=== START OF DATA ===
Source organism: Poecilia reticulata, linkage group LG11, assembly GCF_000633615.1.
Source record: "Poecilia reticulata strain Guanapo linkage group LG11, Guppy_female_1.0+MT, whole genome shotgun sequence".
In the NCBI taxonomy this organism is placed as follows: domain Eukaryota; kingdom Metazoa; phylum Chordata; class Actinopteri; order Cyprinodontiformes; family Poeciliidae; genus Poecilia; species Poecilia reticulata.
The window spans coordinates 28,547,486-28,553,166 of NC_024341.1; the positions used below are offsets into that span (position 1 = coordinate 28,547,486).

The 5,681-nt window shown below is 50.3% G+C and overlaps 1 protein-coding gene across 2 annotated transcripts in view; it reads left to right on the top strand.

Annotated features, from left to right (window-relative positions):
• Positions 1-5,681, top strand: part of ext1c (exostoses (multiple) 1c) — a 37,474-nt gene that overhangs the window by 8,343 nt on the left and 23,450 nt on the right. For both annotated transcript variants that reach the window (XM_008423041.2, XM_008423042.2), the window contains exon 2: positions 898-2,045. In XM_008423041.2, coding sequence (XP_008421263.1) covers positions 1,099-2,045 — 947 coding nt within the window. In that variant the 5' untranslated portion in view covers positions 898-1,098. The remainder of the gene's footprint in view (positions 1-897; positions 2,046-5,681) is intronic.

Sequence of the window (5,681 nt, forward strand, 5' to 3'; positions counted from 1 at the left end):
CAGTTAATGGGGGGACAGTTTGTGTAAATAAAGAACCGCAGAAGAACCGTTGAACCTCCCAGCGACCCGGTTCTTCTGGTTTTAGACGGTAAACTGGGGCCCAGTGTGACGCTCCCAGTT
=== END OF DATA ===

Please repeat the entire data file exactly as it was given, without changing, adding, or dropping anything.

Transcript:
Source organism: Poecilia reticulata, linkage group LG11, assembly GCF_000633615.1.
Source record: "Poecilia reticulata strain Guanapo linkage group LG11, Guppy_female_1.0+MT, whole genome shotgun sequence".
In the NCBI taxonomy this organism is placed as follows: domain Eukaryota; kingdom Metazoa; phylum Chordata; class Actinopteri; order Cyprinodontiformes; family Poeciliidae; genus Poecilia; species Poecilia reticulata.
The window spans coordinates 28,547,486-28,553,166 of NC_024341.1; the positions used below are offsets into that span (position 1 = coordinate 28,547,486).

The 5,681-nt window shown below is 50.3% G+C and overlaps 1 protein-coding gene across 2 annotated transcripts in view; it reads left to right on the top strand.

Annotated features, from left to right (window-relative positions):
• Positions 1-5,681, top strand: part of ext1c (exostoses (multiple) 1c) — a 37,474-nt gene that overhangs the window by 8,343 nt on the left and 23,450 nt on the right. For both annotated transcript variants that reach the window (XM_008423041.2, XM_008423042.2), the window contains exon 2: positions 898-2,045. In XM_008423041.2, coding sequence (XP_008421263.1) covers positions 1,099-2,045 — 947 coding nt within the window. In that variant the 5' untranslated portion in view covers positions 898-1,098. The remainder of the gene's footprint in view (positions 1-897; positions 2,046-5,681) is intronic.

Sequence of the window (5,681 nt, forward strand, 5' to 3'; positions counted from 1 at the left end):
CAGTTAATGGGGGGACAGTTTGTGTAAATAAAGAACCGCAGAAGAACCGTTGAACCTCCCAGCGACCCGGTTCTTCTGGTTTTAGACGGTAAACTGGGGCCCAGTGTGACGCTCCCAGTT